NGI The Weekly Gas Market Report / NGI All News Access

LNG Grabs Larger Share of NE Power Market

LNG Grabs Larger Share of NE Power Market

The birth of a New England power plant will spawn more imports of LNG to the United States. Last week it was announced that Sithe Energies Inc. will feed its 1,600 MW Mystic Station in Everett, MA, with LNG imported by nearby Cabot LNG Corp.

Sithe and Cabot LNG, a wholly owned subsidiary of Cabot Corp., made a 20-year gas sales and purchase agreement valued at more than $4 billion. Cabot LNG subsidiary Distrigas of Massachusetts will be the principal supplier of gas to fuel Mystic Station. Cabot will supply Mystic with 70 Bcf/year, which is equivalent to 25 LNG cargoes per year. "This agreement provides our Mystic Station facility with a reliable, long-term energy source at an attractive and preferential price. As a result, Sithe will be the lowest-cost, most environmentally sound power generator in Boston and New England," said Sithe CEO William Kriegel.

Mystic Station is expected to begin commercial operation in 2002. Cabot LNG will make the necessary infrastructure upgrades at its LNG import terminal, also in Everett, to accommodate the requirements of the new customer. Cabot will bring in LNG from Algeria, which has proven gas reserves of more than 130 Tcf, and from the world's newest LNG export facility in Point Fortin, Trinidad, a location with proven gas reserves exceeding 20 Tcf.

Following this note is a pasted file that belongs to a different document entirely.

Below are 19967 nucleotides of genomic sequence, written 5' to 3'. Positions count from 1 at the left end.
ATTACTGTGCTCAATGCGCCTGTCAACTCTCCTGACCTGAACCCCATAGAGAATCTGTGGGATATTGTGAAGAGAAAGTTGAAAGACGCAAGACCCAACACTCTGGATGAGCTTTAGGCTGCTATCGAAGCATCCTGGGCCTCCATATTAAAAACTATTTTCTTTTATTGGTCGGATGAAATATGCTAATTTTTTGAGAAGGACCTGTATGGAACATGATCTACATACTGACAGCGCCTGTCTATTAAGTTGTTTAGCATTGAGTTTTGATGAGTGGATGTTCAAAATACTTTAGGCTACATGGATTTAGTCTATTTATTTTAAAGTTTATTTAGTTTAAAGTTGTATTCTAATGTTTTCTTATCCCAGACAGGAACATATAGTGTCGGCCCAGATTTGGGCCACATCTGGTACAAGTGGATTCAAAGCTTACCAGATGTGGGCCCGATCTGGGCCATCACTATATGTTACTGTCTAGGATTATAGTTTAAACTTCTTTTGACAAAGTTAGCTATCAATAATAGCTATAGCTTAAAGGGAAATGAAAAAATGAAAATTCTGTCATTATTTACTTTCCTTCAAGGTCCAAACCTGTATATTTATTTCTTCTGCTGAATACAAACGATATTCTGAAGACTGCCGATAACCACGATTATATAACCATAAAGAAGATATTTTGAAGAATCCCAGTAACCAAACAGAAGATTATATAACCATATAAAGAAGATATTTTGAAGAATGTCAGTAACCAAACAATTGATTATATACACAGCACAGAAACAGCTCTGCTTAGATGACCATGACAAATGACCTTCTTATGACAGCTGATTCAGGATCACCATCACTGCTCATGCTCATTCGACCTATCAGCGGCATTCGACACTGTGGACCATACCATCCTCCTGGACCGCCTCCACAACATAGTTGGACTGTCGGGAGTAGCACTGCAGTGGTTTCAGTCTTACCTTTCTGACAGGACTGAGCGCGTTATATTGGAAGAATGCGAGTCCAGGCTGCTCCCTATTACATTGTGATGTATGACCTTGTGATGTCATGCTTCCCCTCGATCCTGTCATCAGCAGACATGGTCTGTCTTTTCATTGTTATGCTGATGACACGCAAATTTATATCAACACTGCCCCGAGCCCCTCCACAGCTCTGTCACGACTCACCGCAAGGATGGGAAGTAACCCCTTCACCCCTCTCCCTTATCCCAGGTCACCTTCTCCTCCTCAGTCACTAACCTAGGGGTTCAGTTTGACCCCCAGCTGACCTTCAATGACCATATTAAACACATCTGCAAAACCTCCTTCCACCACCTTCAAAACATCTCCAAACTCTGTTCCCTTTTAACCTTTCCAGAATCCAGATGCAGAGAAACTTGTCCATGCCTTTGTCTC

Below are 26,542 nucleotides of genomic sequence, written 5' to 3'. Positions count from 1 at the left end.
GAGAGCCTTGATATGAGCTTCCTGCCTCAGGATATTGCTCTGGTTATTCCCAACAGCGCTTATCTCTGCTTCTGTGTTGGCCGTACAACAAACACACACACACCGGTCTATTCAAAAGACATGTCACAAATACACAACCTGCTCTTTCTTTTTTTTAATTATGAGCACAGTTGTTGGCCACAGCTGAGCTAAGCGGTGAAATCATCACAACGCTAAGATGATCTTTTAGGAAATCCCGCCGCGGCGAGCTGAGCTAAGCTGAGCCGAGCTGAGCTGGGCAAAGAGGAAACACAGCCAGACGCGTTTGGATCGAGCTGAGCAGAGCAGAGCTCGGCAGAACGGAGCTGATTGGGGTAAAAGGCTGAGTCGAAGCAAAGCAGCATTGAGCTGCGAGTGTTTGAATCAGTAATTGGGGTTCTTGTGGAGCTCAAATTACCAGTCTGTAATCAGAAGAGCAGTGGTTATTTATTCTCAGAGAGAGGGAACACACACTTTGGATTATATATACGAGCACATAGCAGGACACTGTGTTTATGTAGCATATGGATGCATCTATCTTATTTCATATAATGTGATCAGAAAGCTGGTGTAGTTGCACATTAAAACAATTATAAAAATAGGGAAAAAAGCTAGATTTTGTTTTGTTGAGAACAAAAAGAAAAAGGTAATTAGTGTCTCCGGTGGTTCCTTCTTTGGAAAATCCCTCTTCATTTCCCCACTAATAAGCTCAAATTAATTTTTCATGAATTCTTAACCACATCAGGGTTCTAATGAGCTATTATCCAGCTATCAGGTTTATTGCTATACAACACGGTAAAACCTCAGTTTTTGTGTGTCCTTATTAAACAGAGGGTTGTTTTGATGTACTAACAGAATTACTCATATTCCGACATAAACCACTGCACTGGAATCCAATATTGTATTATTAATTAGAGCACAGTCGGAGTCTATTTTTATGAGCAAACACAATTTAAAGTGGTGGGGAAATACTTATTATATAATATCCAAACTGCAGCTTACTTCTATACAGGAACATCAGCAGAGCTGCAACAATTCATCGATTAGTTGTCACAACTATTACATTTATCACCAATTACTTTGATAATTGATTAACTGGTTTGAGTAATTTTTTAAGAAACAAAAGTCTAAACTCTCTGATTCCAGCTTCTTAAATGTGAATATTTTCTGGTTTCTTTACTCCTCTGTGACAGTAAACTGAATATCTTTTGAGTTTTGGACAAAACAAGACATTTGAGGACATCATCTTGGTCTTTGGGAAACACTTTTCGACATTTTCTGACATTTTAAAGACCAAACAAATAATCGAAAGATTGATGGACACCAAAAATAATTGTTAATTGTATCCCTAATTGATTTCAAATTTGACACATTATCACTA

Cabot LNG CEO Gordon Shearer said the price of the LNG is indexed to market prices. The deal benefits from the Cabot facility and the power plant being so close that pipeline transportation is unnecessary. Shearer said the Mystic volumes represent about 55% to 60% of what Cabot is running through its terminal currently. However, plans call for expansion of the terminal and additional LNG supply commitments.

Cabot LNG is a 10% shareholder in the Trinidad LNG plant, and currently contracts for 60% of the plant's supply. In addition, the owners of the Trinidad plant are considering a proposal that would triple the Trinidad facility's capacity to convert gas produced off the country's coast into LNG for export to the United States and Europe.

LNG imports to the United States have been on the rise (see NGI Jan. 17). Last year's third quarter 1999's saw a significant percentage jump in LNG imports. According to the U.S. Department of Energy's Office of Natural Gas & Petroleum Import and Export Activities, total gas imports grew by 15% over the third quarter of 1998 while LNG imports were up a strong 221% over the same period.

Shearer attributed the continuing rise in LNG importation to an abundance of LNG in the Atlantic now that a number of LNG developments have come on line. Also, the U.S. market is attractive to LNG sellers relative to Europe and Asia. Shearer said he expects LNG import growth to continue. Within five to seven years he said the United States could be importing 2 Bcf/d of LNG, up from about 1 Bcf/d currently.

Cabot LNG is wholly owned by Boston-based Cabot Corp., a global specialty chemicals manufacturer. Cabot LNG is also the parent company of Distrigas of Massachusetts Corp., which imports and resells LNG to gas utilities, independent power producers, marketers and others in the northeastern United States. Last August it was announced that Cabot LNG would be separated from Cabot Corp. through the issuance of a targeted stock as a value-enhancement initiative (see NGI Aug. 23). Joe Fisher, Houston

©Copyright 2000 Intelligence Press, Inc. All rights reserved. The preceding news report may not be republished or redistributed in whole or in part without prior written consent of Intelligence Press, Inc.

ISSN © 2577-9877 | ISSN © 1532-1266
Comments powered by Disqus